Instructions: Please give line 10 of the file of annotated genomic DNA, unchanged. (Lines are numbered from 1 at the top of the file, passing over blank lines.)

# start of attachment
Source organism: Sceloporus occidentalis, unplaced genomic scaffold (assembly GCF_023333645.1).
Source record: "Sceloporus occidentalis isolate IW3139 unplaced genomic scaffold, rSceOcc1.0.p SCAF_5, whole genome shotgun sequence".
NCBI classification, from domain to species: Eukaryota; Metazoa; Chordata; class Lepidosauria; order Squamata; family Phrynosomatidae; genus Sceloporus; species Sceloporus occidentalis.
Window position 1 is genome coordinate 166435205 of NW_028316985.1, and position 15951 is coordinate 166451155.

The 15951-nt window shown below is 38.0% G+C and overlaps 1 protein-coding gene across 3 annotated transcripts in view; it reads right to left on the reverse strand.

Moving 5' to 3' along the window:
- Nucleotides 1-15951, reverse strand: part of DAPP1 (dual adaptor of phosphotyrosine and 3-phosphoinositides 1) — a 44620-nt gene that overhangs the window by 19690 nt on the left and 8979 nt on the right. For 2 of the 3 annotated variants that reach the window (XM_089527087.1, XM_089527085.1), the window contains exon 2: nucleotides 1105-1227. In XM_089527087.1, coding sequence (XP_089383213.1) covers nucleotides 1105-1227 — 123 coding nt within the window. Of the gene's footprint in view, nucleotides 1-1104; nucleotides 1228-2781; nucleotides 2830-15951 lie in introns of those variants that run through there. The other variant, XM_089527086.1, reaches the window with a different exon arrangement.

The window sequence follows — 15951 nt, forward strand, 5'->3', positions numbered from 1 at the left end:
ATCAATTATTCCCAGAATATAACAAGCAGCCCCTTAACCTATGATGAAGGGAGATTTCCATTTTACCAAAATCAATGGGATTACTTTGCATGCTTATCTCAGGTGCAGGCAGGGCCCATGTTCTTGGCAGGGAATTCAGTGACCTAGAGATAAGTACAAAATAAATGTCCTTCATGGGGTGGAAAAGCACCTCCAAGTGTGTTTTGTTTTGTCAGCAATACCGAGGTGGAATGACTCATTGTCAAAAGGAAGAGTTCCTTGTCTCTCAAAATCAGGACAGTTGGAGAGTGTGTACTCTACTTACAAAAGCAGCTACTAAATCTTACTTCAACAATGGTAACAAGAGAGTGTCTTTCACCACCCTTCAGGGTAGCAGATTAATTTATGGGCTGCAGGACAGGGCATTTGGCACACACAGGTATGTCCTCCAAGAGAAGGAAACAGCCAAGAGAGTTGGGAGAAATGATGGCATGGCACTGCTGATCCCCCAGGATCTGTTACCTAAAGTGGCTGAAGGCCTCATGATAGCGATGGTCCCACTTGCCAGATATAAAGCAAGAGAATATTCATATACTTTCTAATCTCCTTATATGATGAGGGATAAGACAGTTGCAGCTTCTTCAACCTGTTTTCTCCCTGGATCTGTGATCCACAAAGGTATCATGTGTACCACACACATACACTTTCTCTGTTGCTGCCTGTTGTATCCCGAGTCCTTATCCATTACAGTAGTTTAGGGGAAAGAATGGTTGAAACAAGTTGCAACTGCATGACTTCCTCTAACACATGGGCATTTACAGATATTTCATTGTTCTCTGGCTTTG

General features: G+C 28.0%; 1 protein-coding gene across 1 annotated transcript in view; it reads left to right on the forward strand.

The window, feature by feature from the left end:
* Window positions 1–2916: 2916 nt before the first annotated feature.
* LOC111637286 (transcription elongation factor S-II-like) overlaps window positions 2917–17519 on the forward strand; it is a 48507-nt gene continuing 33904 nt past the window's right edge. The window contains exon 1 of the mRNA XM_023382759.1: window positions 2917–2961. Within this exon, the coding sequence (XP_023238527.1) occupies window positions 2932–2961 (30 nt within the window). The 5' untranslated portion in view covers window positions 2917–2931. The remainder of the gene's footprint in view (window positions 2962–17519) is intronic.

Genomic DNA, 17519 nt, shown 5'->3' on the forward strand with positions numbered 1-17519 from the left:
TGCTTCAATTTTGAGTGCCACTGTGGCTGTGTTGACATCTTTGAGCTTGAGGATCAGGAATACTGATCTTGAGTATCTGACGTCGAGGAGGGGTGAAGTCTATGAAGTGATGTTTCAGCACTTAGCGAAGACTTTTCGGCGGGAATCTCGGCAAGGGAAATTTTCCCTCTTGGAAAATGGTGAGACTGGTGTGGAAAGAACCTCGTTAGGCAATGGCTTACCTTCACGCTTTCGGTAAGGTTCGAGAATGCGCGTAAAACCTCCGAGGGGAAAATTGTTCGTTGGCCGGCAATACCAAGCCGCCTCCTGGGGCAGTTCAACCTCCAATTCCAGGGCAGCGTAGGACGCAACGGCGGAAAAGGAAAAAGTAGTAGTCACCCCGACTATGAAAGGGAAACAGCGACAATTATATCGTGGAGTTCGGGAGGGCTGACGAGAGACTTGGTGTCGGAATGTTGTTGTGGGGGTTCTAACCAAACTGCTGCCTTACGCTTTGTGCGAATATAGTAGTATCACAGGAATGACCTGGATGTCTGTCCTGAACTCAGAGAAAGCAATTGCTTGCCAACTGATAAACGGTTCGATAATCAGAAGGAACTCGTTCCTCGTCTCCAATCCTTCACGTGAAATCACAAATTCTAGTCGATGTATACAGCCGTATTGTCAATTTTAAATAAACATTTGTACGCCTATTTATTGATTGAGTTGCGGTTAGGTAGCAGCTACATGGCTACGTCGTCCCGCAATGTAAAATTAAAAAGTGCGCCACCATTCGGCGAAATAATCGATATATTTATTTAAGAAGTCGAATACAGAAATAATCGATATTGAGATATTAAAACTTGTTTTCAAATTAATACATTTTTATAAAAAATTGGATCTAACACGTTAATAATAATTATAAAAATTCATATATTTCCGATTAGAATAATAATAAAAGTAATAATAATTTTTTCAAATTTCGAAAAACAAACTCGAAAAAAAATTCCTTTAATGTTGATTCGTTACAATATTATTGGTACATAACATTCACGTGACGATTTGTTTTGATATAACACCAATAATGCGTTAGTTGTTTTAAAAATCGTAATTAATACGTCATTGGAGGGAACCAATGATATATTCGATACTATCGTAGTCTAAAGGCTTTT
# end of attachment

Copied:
General features: G+C 28.0%; 1 protein-coding gene across 1 annotated transcript in view; it reads left to right on the forward strand.